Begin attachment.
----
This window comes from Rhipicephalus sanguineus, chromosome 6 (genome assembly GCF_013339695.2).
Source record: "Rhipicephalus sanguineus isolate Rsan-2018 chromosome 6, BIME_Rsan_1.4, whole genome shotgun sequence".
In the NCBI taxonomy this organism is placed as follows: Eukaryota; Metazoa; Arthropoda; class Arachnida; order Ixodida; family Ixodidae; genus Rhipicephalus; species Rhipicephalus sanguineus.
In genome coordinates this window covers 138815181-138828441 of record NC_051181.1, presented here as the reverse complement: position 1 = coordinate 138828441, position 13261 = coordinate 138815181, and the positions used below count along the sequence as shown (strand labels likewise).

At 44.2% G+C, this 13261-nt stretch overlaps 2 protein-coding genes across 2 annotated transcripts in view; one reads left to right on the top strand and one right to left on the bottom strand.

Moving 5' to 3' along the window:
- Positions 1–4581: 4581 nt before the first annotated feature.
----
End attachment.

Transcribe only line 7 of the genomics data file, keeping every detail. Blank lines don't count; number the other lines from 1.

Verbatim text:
- Positions 1–4581: 4581 nt before the first annotated feature.